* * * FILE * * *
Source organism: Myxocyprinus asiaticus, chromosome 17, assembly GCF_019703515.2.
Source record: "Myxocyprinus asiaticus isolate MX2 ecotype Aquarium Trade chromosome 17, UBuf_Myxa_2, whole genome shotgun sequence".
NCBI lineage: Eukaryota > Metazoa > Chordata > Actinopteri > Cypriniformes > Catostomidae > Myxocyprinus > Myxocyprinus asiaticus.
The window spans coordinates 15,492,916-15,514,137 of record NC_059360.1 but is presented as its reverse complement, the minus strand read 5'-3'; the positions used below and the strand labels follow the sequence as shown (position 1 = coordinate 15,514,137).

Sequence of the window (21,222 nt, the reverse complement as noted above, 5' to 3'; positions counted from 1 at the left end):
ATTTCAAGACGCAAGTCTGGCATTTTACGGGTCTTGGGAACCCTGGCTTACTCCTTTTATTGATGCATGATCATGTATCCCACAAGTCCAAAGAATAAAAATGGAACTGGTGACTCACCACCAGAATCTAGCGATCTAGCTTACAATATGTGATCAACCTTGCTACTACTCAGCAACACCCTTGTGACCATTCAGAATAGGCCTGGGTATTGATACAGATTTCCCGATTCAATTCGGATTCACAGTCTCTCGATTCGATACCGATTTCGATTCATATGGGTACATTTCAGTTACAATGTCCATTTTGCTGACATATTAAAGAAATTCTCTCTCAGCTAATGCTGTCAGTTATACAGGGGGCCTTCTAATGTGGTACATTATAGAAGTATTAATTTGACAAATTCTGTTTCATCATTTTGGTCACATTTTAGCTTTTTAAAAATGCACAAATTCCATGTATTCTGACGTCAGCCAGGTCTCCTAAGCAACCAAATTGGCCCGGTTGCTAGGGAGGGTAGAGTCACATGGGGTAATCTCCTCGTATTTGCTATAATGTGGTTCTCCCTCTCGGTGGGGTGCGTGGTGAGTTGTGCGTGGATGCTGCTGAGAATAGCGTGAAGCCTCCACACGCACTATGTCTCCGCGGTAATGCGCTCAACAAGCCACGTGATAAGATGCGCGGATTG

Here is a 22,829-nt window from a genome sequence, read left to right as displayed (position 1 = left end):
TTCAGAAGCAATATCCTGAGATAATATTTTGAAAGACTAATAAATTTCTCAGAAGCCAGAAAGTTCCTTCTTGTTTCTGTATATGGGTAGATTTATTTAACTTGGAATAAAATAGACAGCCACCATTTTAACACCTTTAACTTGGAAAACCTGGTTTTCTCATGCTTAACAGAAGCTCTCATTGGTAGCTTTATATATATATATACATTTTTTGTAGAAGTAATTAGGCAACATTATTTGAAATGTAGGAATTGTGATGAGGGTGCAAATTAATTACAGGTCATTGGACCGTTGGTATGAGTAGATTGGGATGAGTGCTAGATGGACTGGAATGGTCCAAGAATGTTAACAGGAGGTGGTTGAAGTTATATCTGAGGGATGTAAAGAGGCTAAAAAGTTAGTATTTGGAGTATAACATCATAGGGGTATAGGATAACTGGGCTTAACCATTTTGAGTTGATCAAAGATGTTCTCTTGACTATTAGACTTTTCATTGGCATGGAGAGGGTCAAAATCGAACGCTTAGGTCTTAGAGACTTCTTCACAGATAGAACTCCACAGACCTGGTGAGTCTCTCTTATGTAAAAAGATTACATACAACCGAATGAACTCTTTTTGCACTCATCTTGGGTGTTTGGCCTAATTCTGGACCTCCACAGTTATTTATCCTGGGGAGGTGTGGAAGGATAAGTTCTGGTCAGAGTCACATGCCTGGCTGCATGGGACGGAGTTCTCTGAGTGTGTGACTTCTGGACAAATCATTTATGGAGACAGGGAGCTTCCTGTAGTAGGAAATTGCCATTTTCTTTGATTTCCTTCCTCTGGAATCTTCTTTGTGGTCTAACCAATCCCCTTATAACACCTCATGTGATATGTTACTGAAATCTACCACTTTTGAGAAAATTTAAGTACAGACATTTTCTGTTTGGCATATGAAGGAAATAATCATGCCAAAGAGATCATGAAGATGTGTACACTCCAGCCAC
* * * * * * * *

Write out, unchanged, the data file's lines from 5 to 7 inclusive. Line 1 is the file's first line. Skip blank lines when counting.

Sequence of the window (21,222 nt, the reverse complement as noted above, 5' to 3'; positions counted from 1 at the left end):
ATTTCAAGACGCAAGTCTGGCATTTTACGGGTCTTGGGAACCCTGGCTTACTCCTTTTATTGATGCATGATCATGTATCCCACAAGTCCAAAGAATAAAAATGGAACTGGTGACTCACCACCAGAATCTAGCGATCTAGCTTACAATATGTGATCAACCTTGCTACTACTCAGCAACACCCTTGTGACCATTCAGAATAGGCCTGGGTATTGATACAGATTTCCCGATTCAATTCGGATTCACAGTCTCTCGATTCGATACCGATTTCGATTCATATGGGTACATTTCAGTTACAATGTCCATTTTGCTGACATATTAAAGAAATTCTCTCTCAGCTAATGCTGTCAGTTATACAGGGGGCCTTCTAATGTGGTACATTATAGAAGTATTAATTTGACAAATTCTGTTTCATCATTTTGGTCACATTTTAGCTTTTTAAAAATGCACAAATTCCATGTATTCTGACGTCAGCCAGGTCTCCTAAGCAACCAAATTGGCCCGGTTGCTAGGGAGGGTAGAGTCACATGGGGTAATCTCCTCGTATTTGCTATAATGTGGTTCTCCCTCTCGGTGGGGTGCGTGGTGAGTTGTGCGTGGATGCTGCTGAGAATAGCGTGAAGCCTCCACACGCACTATGTCTCCGCGGTAATGCGCTCAACAAGCCACGTGATAAGATGCGCGGATTG

Here is a 22,829-nt window from a genome sequence, read left to right as displayed (position 1 = left end):